Liberal humanism is probably the one most taken for granted, it started earlier than the other two, as the value of each individual was recognised. It led to a sense that one’s own wishes and preferences are paramount, the more choice the better, and perhaps “do what thou wilt shall be the whole of the law”, leading to consumerism, valuing immediate personal desires and so on. You need to think for yourself, and come up with your own set of values. The interior world of personal experience is far richer and more important than the exterior or shared worlds. All meaning is to be drawn from personal inner experiences. Human life is sacred, people must be kept alive at all costs. Free will and free choice are the highest authority. Be true to yourself: once you’ve clarified your feelings, they will tell you how to behave, and what is right. Something is bad only if it makes you feel bad, and as well as amplifying our own feelings, we should respect the feelings and sensitivities of others.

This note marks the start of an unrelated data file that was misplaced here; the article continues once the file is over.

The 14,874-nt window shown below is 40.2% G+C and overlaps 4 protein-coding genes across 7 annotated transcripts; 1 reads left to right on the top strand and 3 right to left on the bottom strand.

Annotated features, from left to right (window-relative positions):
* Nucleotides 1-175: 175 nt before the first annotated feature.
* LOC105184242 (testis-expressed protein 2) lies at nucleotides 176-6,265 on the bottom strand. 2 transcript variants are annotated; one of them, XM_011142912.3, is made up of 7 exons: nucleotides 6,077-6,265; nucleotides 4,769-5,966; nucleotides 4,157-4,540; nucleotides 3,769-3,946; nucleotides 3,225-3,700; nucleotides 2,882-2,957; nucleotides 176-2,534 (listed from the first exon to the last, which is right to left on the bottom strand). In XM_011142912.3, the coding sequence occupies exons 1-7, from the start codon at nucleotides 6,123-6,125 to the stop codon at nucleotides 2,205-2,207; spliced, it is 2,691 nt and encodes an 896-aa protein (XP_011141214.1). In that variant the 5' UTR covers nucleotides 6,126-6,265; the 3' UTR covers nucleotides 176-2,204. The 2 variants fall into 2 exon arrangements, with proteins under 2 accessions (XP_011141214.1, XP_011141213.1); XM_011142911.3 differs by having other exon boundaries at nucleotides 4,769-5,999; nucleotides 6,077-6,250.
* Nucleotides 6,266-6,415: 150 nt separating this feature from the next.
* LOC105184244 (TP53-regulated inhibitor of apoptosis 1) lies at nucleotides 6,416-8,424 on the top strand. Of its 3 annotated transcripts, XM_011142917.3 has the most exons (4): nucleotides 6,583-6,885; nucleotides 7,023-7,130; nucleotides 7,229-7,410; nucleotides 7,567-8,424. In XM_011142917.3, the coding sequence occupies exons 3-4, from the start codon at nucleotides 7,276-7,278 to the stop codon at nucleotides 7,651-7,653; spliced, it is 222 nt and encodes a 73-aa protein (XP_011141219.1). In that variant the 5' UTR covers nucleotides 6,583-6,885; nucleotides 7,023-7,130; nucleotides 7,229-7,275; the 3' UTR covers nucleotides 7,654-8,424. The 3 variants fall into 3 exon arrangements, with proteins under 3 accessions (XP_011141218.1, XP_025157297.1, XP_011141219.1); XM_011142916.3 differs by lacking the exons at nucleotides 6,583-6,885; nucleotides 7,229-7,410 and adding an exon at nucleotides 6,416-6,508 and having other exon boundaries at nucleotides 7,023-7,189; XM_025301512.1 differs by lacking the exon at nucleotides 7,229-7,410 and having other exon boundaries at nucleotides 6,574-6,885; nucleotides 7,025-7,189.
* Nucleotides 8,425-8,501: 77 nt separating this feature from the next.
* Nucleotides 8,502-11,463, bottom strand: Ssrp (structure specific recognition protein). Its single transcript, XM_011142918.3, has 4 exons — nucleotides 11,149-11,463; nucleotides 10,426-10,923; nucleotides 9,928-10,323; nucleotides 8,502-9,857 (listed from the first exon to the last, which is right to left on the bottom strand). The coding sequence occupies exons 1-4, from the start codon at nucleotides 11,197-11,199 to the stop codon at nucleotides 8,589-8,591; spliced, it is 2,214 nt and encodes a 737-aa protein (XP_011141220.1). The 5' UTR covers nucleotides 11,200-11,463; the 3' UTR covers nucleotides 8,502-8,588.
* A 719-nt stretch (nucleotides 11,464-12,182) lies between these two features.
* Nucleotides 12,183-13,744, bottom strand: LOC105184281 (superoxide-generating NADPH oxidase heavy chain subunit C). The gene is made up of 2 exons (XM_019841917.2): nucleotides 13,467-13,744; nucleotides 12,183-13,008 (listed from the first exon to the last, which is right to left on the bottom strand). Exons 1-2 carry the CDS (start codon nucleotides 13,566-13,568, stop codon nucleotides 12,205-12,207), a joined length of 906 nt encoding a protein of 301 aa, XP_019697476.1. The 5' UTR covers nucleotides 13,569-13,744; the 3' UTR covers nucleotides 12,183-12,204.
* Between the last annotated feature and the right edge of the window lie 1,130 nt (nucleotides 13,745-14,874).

So our personal experience is prioritised – a combination of sensations, emotions, and thoughts – and we need to become increasingly sensitive to the flowing variety of our experiences. Thus we specialise like gourmets in our favourite range of sensations, sharpening our aesthetic sense, and also developing our ethical sense about what is right.

Now it seems to me that the basics of humanism have a lot going for them, and that basic Buddhism does include a humanist message, particularly the message of cultivating the psyche and its sensitivity. But it is salutary to me to notice how much I take the liberal humanist message for granted, and reinterpret the grand sweep of Buddhism almost entirely within that framework, though sometimes I use the evolutionary or socialist humanist frameworks. But is Buddhism really a framework that puts the individual human being, especially me, at the centre of all things?